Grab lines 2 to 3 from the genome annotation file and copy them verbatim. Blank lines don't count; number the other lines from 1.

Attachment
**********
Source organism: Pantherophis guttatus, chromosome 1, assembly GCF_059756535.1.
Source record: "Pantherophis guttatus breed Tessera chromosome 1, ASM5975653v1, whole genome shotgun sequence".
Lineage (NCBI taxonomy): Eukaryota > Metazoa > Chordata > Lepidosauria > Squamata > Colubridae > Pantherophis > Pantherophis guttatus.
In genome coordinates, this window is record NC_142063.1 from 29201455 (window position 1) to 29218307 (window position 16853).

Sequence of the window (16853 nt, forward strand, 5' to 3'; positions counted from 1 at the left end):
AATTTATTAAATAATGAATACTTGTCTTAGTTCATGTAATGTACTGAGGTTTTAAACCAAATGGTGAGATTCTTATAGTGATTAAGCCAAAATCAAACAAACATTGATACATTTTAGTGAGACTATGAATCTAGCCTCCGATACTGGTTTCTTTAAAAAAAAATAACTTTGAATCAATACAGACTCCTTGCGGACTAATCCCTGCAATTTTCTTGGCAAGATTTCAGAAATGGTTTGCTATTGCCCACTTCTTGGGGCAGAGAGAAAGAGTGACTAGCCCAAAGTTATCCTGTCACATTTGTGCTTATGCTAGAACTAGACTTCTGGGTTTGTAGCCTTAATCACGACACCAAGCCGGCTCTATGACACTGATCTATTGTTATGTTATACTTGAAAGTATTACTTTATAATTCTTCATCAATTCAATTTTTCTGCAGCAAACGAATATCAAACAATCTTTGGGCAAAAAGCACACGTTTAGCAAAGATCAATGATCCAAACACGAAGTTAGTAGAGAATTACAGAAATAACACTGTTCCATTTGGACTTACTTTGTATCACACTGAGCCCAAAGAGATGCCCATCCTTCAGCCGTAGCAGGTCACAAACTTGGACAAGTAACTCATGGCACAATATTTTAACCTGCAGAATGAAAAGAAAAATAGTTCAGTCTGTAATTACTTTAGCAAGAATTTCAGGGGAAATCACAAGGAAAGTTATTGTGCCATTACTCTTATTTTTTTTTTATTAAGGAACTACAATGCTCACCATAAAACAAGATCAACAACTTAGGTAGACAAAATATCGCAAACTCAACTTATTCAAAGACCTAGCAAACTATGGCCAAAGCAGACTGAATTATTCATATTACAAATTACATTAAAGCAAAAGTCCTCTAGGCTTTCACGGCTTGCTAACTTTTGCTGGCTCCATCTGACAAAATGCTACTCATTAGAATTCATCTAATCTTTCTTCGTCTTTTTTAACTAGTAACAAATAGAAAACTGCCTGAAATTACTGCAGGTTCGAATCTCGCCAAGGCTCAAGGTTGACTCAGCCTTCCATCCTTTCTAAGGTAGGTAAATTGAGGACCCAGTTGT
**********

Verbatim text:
Source record: "Pantherophis guttatus breed Tessera chromosome 1, ASM5975653v1, whole genome shotgun sequence".
Lineage (NCBI taxonomy): Eukaryota > Metazoa > Chordata > Lepidosauria > Squamata > Colubridae > Pantherophis > Pantherophis guttatus.